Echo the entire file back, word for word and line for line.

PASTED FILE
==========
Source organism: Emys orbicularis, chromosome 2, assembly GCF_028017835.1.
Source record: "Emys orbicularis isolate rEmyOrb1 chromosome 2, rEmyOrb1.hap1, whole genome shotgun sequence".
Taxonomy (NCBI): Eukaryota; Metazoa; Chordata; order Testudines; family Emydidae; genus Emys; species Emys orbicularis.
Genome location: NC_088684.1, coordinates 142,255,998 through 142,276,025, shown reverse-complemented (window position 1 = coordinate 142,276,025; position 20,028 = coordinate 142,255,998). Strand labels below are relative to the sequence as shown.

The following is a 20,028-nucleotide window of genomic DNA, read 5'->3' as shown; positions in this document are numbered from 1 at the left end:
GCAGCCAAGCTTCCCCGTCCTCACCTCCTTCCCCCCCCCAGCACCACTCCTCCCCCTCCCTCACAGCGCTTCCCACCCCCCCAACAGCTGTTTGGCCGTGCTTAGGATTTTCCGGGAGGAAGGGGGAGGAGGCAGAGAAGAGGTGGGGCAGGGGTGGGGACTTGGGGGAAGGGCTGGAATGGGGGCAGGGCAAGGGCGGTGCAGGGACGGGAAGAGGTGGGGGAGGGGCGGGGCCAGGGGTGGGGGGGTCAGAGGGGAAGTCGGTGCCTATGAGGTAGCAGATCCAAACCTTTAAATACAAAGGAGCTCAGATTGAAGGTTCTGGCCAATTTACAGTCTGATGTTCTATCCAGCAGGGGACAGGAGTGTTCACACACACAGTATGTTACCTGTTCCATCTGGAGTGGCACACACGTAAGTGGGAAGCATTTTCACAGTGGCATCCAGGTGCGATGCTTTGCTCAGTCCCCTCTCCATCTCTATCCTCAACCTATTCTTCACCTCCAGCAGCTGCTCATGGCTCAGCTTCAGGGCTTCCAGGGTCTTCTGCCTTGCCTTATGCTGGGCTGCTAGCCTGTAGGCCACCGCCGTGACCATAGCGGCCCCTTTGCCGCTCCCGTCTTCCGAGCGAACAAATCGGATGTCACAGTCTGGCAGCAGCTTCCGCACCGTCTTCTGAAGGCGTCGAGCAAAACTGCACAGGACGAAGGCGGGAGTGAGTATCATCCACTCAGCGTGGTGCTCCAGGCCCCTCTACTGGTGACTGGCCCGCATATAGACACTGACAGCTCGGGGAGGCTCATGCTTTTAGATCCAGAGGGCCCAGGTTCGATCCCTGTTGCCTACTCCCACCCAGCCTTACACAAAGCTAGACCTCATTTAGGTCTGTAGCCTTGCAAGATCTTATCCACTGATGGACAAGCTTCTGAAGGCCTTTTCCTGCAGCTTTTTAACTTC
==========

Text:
Source organism: Emys orbicularis, chromosome 2, assembly GCF_028017835.1.
Source record: "Emys orbicularis isolate rEmyOrb1 chromosome 2, rEmyOrb1.hap1, whole genome shotgun sequence".
Taxonomy (NCBI): Eukaryota; Metazoa; Chordata; order Testudines; family Emydidae; genus Emys; species Emys orbicularis.
Genome location: NC_088684.1, coordinates 142,255,998 through 142,276,025, shown reverse-complemented (window position 1 = coordinate 142,276,025; position 20,028 = coordinate 142,255,998). Strand labels below are relative to the sequence as shown.

The following is a 20,028-nucleotide window of genomic DNA, read 5'->3' as shown; positions in this document are numbered from 1 at the left end:
GCAGCCAAGCTTCCCCGTCCTCACCTCCTTCCCCCCCCCAGCACCACTCCTCCCCCTCCCTCACAGCGCTTCCCACCCCCCCAACAGCTGTTTGGCCGTGCTTAGGATTTTCCGGGAGGAAGGGGGAGGAGGCAGAGAAGAGGTGGGGCAGGGGTGGGGACTTGGGGGAAGGGCTGGAATGGGGGCAGGGCAAGGGCGGTGCAGGGACGGGAAGAGGTGGGGGAGGGGCGGGGCCAGGGGTGGGGGGGTCAGAGGGGAAGTCGGTGCCTATGAGGTAGCAGATCCAAACCTTTAAATACAAAGGAGCTCAGATTGAAGGTTCTGGCCAATTTACAGTCTGATGTTCTATCCAGCAGGGGACAGGAGTGTTCACACACACAGTATGTTACCTGTTCCATCTGGAGTGGCACACACGTAAGTGGGAAGCATTTTCACAGTGGCATCCAGGTGCGATGCTTTGCTCAGTCCCCTCTCCATCTCTATCCTCAACCTATTCTTCACCTCCAGCAGCTGCTCATGGCTCAGCTTCAGGGCTTCCAGGGTCTTCTGCCTTGCCTTATGCTGGGCTGCTAGCCTGTAGGCCACCGCCGTGACCATAGCGGCCCCTTTGCCGCTCCCGTCTTCCGAGCGAACAAATCGGATGTCACAGTCTGGCAGCAGCTTCCGCACCGTCTTCTGAAGGCGTCGAGCAAAACTGCACAGGACGAAGGCGGGAGTGAGTATCATCCACTCAGCGTGGTGCTCCAGGCCCCTCTACTGGTGACTGGCCCGCATATAGACACTGACAGCTCGGGGAGGCTCATGCTTTTAGATCCAGAGGGCCCAGGTTCGATCCCTGTTGCCTACTCCCACCCAGCCTTACACAAAGCTAGACCTCATTTAGGTCTGTAGCCTTGCAAGATCTTATCCACTGATGGACAAGCTTCTGAAGGCCTTTTCCTGCAGCTTTTTAACTTC